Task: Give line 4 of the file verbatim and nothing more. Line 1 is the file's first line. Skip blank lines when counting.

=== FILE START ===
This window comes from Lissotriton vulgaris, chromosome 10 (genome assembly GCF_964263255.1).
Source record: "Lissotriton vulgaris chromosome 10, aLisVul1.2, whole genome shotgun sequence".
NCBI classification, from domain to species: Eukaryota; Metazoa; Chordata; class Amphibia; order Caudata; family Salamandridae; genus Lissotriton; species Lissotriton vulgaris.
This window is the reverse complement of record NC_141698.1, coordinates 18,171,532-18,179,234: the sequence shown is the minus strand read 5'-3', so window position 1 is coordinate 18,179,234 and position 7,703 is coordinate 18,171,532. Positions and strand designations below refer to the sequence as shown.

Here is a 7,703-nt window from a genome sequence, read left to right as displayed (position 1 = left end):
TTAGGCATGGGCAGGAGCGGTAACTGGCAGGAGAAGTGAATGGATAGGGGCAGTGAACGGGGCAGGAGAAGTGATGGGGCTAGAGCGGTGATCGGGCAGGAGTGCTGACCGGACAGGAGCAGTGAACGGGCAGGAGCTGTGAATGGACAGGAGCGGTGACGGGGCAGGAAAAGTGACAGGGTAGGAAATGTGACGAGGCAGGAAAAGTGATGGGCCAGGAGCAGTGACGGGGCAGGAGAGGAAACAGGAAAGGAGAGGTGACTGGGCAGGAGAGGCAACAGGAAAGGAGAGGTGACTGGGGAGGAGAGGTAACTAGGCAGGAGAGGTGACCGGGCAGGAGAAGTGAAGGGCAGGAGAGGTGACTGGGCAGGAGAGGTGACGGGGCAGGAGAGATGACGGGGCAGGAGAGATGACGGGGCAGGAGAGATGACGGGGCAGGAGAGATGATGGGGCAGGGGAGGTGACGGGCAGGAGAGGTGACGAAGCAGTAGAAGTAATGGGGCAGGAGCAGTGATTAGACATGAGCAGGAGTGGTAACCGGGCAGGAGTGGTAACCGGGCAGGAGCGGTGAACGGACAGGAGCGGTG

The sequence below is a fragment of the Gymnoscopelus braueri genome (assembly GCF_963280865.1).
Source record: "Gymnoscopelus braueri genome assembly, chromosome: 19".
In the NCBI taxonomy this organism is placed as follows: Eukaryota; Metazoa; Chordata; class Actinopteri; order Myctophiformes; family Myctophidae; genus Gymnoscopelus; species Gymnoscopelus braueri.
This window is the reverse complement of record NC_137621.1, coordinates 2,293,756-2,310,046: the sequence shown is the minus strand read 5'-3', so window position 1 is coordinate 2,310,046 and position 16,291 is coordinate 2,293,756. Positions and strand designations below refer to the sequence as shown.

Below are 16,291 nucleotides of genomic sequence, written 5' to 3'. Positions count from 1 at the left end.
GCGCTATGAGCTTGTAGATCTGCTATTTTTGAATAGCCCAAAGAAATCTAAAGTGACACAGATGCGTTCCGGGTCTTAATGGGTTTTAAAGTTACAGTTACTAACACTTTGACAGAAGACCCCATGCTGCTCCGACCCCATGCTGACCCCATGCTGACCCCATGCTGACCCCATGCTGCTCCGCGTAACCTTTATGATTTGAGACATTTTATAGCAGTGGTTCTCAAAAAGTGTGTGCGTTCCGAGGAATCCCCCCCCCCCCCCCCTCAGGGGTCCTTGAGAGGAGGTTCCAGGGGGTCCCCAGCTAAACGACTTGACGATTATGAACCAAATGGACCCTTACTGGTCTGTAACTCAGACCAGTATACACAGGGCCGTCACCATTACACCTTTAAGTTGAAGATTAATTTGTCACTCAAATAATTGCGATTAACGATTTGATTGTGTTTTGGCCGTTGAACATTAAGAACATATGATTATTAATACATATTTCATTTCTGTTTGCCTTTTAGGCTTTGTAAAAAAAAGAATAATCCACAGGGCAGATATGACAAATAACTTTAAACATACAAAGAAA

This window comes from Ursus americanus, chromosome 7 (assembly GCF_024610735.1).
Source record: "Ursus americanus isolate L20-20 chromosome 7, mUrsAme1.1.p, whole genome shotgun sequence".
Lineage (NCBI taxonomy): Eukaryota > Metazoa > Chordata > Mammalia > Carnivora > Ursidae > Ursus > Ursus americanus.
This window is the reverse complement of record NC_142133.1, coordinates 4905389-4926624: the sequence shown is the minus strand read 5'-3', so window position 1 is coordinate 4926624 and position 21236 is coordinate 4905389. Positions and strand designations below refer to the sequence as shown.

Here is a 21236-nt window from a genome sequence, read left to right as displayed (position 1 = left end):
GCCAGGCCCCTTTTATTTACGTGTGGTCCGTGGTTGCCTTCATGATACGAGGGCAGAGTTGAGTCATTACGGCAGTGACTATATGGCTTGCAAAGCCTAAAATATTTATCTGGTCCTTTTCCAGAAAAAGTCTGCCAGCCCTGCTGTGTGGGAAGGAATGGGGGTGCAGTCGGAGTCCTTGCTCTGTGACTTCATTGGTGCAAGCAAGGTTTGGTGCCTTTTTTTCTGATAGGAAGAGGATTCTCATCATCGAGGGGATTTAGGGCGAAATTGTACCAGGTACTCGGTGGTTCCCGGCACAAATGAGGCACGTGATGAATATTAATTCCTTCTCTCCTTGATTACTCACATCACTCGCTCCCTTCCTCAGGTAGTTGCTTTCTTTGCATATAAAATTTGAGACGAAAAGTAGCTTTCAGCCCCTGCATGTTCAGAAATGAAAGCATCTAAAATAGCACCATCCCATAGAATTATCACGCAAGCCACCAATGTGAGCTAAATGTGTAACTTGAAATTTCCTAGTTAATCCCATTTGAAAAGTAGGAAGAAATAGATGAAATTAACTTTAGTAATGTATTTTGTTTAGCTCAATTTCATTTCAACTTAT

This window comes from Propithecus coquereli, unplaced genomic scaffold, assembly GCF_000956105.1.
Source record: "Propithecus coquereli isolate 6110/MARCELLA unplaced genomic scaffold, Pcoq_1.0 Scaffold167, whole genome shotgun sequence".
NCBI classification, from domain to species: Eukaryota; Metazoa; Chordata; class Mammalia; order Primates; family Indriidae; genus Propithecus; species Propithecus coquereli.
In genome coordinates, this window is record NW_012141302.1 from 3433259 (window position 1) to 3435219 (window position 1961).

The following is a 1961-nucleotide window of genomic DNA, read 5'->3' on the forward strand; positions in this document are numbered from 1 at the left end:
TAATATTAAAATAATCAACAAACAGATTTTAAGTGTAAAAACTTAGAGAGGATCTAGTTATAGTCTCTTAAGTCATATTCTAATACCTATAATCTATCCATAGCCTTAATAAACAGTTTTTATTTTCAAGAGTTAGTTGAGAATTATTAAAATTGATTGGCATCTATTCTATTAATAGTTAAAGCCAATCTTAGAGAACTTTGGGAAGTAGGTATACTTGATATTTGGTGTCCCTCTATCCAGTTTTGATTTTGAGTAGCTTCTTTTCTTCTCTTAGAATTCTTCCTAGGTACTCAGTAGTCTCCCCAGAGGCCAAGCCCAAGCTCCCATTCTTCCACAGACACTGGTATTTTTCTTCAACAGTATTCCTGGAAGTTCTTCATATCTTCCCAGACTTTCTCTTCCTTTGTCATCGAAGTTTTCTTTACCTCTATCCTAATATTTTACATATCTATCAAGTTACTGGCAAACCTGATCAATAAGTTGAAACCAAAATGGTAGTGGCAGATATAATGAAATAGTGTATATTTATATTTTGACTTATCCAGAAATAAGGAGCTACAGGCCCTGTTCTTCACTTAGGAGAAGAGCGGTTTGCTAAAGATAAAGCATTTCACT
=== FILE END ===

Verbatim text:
This window is the reverse complement of record NC_141698.1, coordinates 18,171,532-18,179,234: the sequence shown is the minus strand read 5'-3', so window position 1 is coordinate 18,179,234 and position 7,703 is coordinate 18,171,532. Positions and strand designations below refer to the sequence as shown.